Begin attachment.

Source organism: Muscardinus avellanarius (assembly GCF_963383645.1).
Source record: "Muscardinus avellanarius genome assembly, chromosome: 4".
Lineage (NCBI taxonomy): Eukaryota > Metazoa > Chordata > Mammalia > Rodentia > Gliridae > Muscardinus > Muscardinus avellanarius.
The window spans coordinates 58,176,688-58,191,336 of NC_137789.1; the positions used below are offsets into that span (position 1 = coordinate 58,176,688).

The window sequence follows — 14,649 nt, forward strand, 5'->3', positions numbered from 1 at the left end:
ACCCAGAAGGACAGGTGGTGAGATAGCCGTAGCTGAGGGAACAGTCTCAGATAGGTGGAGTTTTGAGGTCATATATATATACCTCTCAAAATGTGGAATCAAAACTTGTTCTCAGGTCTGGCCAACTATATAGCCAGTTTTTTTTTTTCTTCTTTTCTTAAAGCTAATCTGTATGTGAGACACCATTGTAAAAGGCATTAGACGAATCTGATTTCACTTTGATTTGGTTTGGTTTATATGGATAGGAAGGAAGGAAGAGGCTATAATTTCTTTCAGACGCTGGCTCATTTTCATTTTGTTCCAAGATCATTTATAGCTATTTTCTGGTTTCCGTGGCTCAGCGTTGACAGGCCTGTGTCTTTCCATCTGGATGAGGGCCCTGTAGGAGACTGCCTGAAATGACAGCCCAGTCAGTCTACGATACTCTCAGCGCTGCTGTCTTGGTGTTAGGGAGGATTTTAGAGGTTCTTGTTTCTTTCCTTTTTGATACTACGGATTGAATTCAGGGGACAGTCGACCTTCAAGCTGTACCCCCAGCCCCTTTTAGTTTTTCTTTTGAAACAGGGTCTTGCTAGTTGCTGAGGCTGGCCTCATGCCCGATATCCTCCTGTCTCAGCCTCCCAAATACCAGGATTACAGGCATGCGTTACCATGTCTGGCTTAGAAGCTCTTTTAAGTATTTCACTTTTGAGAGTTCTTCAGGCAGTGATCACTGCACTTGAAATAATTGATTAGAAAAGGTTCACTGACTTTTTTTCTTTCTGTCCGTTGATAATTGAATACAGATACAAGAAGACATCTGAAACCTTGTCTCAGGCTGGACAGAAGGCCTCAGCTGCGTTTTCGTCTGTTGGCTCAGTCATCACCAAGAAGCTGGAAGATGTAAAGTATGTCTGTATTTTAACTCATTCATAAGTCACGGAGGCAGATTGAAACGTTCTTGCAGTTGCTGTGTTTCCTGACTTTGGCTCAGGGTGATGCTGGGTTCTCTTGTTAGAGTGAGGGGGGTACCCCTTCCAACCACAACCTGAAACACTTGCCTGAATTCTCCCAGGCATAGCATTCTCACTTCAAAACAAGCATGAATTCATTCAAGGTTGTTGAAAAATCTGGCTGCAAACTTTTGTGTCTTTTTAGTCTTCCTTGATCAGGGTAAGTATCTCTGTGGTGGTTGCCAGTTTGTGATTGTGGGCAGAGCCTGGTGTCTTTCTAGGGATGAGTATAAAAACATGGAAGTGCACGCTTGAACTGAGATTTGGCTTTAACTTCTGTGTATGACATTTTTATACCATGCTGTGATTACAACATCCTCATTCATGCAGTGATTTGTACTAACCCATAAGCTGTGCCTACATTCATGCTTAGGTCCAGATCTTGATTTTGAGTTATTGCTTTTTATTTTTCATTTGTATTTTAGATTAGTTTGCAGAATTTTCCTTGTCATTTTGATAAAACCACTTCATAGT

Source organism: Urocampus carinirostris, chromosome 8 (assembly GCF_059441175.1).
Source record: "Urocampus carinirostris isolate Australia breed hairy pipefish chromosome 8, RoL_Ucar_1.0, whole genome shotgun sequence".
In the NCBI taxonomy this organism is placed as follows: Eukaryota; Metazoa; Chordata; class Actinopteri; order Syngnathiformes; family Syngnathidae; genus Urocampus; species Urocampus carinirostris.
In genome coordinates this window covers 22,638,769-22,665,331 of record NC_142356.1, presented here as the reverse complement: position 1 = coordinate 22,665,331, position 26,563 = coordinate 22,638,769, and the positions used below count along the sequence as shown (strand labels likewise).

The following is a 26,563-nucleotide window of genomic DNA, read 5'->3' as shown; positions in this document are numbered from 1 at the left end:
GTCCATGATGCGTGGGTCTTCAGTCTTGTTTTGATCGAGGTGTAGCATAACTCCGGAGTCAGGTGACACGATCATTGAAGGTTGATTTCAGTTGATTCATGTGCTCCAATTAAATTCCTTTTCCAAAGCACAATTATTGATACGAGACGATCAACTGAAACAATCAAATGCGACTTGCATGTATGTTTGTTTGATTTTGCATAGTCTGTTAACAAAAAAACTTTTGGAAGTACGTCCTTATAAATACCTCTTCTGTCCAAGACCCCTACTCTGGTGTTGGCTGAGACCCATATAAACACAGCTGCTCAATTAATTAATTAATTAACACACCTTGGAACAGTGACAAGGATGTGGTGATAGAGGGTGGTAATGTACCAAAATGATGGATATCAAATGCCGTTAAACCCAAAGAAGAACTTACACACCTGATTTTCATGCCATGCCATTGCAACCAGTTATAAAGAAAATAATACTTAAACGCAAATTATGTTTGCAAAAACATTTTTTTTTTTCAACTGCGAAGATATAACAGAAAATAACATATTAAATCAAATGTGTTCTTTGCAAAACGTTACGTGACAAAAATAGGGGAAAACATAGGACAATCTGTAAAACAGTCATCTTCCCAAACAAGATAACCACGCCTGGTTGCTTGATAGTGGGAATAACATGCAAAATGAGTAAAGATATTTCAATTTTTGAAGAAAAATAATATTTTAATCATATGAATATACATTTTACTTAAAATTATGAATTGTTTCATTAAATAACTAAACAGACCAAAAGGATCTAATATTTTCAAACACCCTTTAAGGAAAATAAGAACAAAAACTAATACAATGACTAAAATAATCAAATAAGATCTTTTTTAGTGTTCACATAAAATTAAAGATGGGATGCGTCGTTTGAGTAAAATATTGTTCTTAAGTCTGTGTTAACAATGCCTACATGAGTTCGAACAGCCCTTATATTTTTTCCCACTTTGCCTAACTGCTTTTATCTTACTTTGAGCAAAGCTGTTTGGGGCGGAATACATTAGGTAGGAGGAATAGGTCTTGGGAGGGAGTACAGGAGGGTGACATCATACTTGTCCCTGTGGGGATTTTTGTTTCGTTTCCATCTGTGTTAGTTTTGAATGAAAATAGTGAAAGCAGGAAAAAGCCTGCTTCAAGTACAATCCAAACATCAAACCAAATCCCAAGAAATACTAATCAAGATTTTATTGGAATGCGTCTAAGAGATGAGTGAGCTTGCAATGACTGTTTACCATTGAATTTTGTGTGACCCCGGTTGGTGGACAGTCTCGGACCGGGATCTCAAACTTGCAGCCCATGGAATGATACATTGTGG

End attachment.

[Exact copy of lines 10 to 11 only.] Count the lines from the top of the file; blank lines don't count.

In genome coordinates this window covers 22,638,769-22,665,331 of record NC_142356.1, presented here as the reverse complement: position 1 = coordinate 22,665,331, position 26,563 = coordinate 22,638,769, and the positions used below count along the sequence as shown (strand labels likewise).

The following is a 26,563-nucleotide window of genomic DNA, read 5'->3' as shown; positions in this document are numbered from 1 at the left end: